Optimistic on world share markets despite commodity slump

THE poor start to 2016 by world share markets has continued into February, although without wanting to administer the kiss of death, I note the situation has improved a little in the past week or so.

The health of corporate balance sheets has moved up the worry list and led to a sell-off in corporate bonds - particularly high yield or "junk" bonds in the US and Europe - and raised fresh concerns about the health of the banking system, particularly in Europe.

The prolonged period of extraordinarily low interest rates across the globe has encouraged many companies to carry higher levels of debt - sometimes higher than prior to the Global Financial Crisis.

A lot of the focus has been on commodity-related companies - particularly in energy, where balance sheets are under a huge amount of stress. Few if any of these companies appear to have expected oil prices to fall so far.

Whether all this is just financial markets having another extended tantrum, or they are telling us things economists haven't caught on to yet, is an open question. So far, the economic news - about real things such as employment and production - still look okay.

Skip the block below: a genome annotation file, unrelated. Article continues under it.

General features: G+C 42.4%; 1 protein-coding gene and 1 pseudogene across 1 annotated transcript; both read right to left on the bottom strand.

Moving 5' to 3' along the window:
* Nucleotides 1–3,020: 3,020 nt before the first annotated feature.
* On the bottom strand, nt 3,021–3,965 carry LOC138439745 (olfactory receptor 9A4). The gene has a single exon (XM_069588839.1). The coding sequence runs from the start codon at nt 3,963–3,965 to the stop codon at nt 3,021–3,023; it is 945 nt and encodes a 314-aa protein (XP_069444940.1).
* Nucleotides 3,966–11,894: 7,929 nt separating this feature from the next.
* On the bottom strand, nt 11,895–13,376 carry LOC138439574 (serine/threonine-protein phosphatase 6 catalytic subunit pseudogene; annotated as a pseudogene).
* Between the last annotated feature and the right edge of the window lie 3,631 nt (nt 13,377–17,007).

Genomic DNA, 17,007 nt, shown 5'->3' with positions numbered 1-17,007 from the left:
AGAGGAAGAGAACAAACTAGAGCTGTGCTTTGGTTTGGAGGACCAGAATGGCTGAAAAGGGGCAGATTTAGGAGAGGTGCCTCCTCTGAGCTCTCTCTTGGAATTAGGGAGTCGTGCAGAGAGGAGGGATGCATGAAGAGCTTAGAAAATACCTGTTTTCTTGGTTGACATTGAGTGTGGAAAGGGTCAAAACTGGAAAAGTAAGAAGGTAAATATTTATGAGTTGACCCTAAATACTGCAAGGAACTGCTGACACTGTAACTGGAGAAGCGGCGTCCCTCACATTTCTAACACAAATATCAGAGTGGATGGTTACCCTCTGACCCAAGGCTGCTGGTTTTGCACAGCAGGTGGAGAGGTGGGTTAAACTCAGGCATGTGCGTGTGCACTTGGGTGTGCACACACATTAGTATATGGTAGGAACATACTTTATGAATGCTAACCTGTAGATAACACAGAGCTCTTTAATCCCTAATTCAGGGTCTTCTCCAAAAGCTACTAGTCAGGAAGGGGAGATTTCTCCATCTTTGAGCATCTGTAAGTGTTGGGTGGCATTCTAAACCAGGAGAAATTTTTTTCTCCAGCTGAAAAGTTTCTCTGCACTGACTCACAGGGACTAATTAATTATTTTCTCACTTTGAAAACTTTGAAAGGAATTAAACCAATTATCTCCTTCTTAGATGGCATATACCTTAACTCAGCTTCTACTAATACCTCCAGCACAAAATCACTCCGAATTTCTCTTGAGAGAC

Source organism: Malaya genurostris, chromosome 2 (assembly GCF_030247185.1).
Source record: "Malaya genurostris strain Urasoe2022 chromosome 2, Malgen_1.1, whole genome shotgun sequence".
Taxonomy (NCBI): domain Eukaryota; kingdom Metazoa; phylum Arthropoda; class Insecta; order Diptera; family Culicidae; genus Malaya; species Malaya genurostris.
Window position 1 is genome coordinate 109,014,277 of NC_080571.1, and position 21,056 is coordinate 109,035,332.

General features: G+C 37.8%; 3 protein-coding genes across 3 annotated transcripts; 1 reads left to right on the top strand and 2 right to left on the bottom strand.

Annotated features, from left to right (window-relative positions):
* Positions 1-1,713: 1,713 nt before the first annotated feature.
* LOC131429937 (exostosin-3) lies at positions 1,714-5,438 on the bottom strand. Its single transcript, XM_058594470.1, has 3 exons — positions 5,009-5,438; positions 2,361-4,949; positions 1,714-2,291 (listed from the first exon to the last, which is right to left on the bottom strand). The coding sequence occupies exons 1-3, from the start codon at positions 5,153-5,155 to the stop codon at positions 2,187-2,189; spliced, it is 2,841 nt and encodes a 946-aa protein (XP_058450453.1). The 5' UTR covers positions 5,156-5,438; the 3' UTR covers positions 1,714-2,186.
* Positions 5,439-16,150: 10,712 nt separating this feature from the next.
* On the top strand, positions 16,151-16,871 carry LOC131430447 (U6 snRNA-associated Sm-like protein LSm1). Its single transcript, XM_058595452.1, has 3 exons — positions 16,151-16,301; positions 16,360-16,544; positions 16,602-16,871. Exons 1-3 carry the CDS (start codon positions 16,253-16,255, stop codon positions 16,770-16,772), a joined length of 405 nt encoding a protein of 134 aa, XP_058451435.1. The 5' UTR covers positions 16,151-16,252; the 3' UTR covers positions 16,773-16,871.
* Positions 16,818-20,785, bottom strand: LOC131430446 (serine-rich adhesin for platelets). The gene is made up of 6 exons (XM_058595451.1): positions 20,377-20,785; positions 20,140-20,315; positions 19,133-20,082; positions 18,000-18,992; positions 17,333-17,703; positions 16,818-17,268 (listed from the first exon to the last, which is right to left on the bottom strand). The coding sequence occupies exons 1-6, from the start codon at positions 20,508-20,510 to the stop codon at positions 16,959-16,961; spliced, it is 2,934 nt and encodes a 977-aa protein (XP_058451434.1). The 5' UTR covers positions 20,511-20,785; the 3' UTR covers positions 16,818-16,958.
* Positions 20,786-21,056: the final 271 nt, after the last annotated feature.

However, most of the economic numbers are ancient history as far as markets are concerned.

Financial markets don't always give reliable signals about economic prospects, but they are more forward looking than any economist, journalist or most published economic data.

There are still reasons for optimism. Weaker commodity prices have at least as much to do with excess supply as weaker demand.

They aren't necessarily a sign of a much weaker world economy.



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